He's also one of the most formidable of contemporary thinkers. Precisely because he formulates this (to me, wholly uncongenial) philosophy so strongly, he's someone who I knew, as soon as I encountered his thought, that I would need to read and wrestle with. Brassier has a force that you can't dismiss just because he doesn't make you feel all cozy and "at home in the universe." His integrity as a thinker is unimpeachable. For one thing, Brassier has given us some priceless translations of Badiou and Meillassoux, showing a sustained attention for very powerful thinkers not wholly in line with his own projects. He gives sympathetic and critical readings of sources which are surprisingly diverse -- e.g., Daniel Dennett and Francois Laruelle, Wilfred Sellars and Thomas Ligotti -- and he weaves them into a coherent and compelling whole. Above all, he writes clearly and cogently. Nietzsche or Ligotti can make you feel nihilism, but Brassier makes you understand the case for nihilism -- that it is, indeed, a "case," and not just a disposition or a dyspepsia.

I've never met Brassier; he doesn't have me in his cross-hairs when he voices his disdain for "re-enchantment." It is not, as they say, personal -- and indeed, much of Brassier's thinking is about the most impersonal thinking I can imagine. I do correspond with a number of people who have met him, some who see eye-to-eye with him and some who are like me strongly resistant to at least aspects of his thought. All tell me that, beside his rigor of mind, he is also an affable and approachable figure, frank but respectful and able to have a powerfully engaging conversation about disagreements. This is one of the most telling of marks for me of philosophy per se. There is a distinction between making a shibboleth out of "respecting differences," and on the other hand being able to talk to people you recognize to have reasons to maintain things you don't yourself maintain, even things you think are distressingly wrong.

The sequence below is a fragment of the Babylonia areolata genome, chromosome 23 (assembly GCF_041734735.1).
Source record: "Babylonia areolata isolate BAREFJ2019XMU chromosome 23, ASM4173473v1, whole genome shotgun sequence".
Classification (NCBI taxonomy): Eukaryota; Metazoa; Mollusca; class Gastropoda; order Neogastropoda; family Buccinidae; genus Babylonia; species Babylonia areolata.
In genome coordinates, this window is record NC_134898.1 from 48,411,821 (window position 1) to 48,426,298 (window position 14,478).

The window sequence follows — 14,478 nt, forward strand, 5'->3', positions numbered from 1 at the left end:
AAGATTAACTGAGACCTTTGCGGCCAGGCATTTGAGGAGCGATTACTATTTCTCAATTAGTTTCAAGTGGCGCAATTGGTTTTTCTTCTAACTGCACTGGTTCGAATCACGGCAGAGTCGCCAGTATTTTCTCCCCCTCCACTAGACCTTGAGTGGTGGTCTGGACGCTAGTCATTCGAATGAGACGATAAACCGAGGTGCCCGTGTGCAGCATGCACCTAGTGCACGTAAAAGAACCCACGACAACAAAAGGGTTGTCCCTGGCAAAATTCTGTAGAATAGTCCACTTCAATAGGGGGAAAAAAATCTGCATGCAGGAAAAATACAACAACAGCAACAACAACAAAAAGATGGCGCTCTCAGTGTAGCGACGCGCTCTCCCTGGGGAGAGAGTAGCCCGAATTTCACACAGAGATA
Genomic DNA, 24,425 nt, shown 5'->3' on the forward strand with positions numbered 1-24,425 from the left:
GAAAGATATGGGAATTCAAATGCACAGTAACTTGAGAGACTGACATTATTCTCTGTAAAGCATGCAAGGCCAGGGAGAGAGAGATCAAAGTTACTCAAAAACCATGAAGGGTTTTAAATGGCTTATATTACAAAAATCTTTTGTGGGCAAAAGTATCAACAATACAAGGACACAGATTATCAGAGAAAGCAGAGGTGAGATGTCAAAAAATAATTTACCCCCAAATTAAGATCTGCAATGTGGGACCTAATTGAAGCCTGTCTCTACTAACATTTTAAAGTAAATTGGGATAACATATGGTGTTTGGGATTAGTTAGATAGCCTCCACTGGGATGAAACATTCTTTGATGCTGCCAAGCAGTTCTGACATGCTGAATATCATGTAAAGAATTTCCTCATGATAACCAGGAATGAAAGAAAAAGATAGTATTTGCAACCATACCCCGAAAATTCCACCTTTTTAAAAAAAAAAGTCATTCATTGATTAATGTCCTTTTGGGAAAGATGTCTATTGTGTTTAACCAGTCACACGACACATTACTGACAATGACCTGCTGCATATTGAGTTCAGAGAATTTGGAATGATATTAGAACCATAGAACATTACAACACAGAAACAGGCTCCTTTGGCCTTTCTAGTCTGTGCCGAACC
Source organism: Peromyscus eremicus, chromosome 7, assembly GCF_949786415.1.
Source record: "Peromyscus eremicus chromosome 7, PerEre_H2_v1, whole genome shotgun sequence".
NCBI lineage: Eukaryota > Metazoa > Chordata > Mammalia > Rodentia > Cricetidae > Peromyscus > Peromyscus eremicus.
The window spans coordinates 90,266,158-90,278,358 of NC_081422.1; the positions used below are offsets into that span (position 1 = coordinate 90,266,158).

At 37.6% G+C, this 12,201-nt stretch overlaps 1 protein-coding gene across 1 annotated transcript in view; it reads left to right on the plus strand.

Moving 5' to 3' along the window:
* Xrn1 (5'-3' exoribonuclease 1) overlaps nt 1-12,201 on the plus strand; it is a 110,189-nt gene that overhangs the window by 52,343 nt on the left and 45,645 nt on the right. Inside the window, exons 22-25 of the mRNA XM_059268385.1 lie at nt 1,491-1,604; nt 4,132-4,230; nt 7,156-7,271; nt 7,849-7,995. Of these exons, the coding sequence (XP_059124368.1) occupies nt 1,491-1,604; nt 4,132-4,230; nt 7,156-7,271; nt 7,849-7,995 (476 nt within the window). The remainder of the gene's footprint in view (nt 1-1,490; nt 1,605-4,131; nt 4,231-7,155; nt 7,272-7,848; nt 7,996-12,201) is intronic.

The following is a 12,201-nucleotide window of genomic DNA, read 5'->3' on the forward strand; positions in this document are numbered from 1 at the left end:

I mention this here because there is not a trace of snideness or disdain in any of Brassier's responses to Niemoczynski, nor of implied rebuff in Niemoczynski's questions. The interview is brief, but reading carefully, one can see the tracings of tangential connections between their two projects. A shared interest in Bergson (albeit for very different reasons, I suspect -- Niemoczynski is I would guess sympathetic to some version of Bergson's vitalism, and Brassier in the interview is overtly critical of it); likewise, perhaps, in Plato, and again in naturalism itself -- doubtless a contested term. The interview whetted my appetite for Brassier's further work, for although I doubt he will be moving in a direction I will find altogether appealing, he's sure to formulate powerful and telling arguments. The way Niemoczynski posed the inquiries also makes me think again that there are always secret connections that can be brought to light between very disparate and apparently antagonistic projects.

There is some interesting commentary, especially on Brassier's mention of his work on Sellars, at Dark Chemistry.

Sunday, August 12, 2012

A remark on the Greek motto of this blog